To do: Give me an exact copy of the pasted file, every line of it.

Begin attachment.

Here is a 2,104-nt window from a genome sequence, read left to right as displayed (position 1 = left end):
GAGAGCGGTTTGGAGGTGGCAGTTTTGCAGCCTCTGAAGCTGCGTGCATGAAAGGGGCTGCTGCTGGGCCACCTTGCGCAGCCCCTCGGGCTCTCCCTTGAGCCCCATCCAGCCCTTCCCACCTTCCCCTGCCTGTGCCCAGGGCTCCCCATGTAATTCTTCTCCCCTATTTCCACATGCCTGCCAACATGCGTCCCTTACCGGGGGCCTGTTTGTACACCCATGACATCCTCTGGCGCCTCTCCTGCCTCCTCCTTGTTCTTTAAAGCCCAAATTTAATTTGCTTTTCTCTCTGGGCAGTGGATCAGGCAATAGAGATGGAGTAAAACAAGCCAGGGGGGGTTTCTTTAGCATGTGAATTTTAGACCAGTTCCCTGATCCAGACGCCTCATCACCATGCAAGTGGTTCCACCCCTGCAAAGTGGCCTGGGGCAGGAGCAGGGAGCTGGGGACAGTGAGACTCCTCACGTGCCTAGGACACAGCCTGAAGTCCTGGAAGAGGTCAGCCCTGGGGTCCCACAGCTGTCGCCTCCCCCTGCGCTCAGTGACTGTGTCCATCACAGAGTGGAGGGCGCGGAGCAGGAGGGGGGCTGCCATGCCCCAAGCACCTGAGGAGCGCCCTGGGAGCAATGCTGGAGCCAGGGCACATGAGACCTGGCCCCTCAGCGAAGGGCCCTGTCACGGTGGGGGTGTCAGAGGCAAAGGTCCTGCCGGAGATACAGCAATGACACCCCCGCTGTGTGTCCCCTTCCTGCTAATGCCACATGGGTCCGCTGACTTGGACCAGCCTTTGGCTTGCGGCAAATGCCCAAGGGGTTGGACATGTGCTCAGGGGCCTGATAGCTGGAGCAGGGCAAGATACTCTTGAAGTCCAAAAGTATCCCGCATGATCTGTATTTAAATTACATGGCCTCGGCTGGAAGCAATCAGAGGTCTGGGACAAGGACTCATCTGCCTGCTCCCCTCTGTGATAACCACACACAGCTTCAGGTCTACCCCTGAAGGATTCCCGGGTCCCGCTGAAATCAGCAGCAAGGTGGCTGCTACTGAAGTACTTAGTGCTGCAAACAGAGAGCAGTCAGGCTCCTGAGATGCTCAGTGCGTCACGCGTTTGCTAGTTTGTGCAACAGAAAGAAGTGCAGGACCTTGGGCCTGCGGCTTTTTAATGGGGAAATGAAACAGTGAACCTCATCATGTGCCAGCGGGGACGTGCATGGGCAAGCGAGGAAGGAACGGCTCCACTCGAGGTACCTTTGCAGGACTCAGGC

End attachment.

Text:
Here is a 2,104-nt window from a genome sequence, read left to right as displayed (position 1 = left end):
GAGAGCGGTTTGGAGGTGGCAGTTTTGCAGCCTCTGAAGCTGCGTGCATGAAAGGGGCTGCTGCTGGGCCACCTTGCGCAGCCCCTCGGGCTCTCCCTTGAGCCCCATCCAGCCCTTCCCACCTTCCCCTGCCTGTGCCCAGGGCTCCCCATGTAATTCTTCTCCCCTATTTCCACATGCCTGCCAACATGCGTCCCTTACCGGGGGCCTGTTTGTACACCCATGACATCCTCTGGCGCCTCTCCTGCCTCCTCCTTGTTCTTTAAAGCCCAAATTTAATTTGCTTTTCTCTCTGGGCAGTGGATCAGGCAATAGAGATGGAGTAAAACAAGCCAGGGGGGGTTTCTTTAGCATGTGAATTTTAGACCAGTTCCCTGATCCAGACGCCTCATCACCATGCAAGTGGTTCCACCCCTGCAAAGTGGCCTGGGGCAGGAGCAGGGAGCTGGGGACAGTGAGACTCCTCACGTGCCTAGGACACAGCCTGAAGTCCTGGAAGAGGTCAGCCCTGGGGTCCCACAGCTGTCGCCTCCCCCTGCGCTCAGTGACTGTGTCCATCACAGAGTGGAGGGCGCGGAGCAGGAGGGGGGCTGCCATGCCCCAAGCACCTGAGGAGCGCCCTGGGAGCAATGCTGGAGCCAGGGCACATGAGACCTGGCCCCTCAGCGAAGGGCCCTGTCACGGTGGGGGTGTCAGAGGCAAAGGTCCTGCCGGAGATACAGCAATGACACCCCCGCTGTGTGTCCCCTTCCTGCTAATGCCACATGGGTCCGCTGACTTGGACCAGCCTTTGGCTTGCGGCAAATGCCCAAGGGGTTGGACATGTGCTCAGGGGCCTGATAGCTGGAGCAGGGCAAGATACTCTTGAAGTCCAAAAGTATCCCGCATGATCTGTATTTAAATTACATGGCCTCGGCTGGAAGCAATCAGAGGTCTGGGACAAGGACTCATCTGCCTGCTCCCCTCTGTGATAACCACACACAGCTTCAGGTCTACCCCTGAAGGATTCCCGGGTCCCGCTGAAATCAGCAGCAAGGTGGCTGCTACTGAAGTACTTAGTGCTGCAAACAGAGAGCAGTCAGGCTCCTGAGATGCTCAGTGCGTCACGCGTTTGCTAGTTTGTGCAACAGAAAGAAGTGCAGGACCTTGGGCCTGCGGCTTTTTAATGGGGAAATGAAACAGTGAACCTCATCATGTGCCAGCGGGGACGTGCATGGGCAAGCGAGGAAGGAACGGCTCCACTCGAGGTACCTTTGCAGGACTCAGGC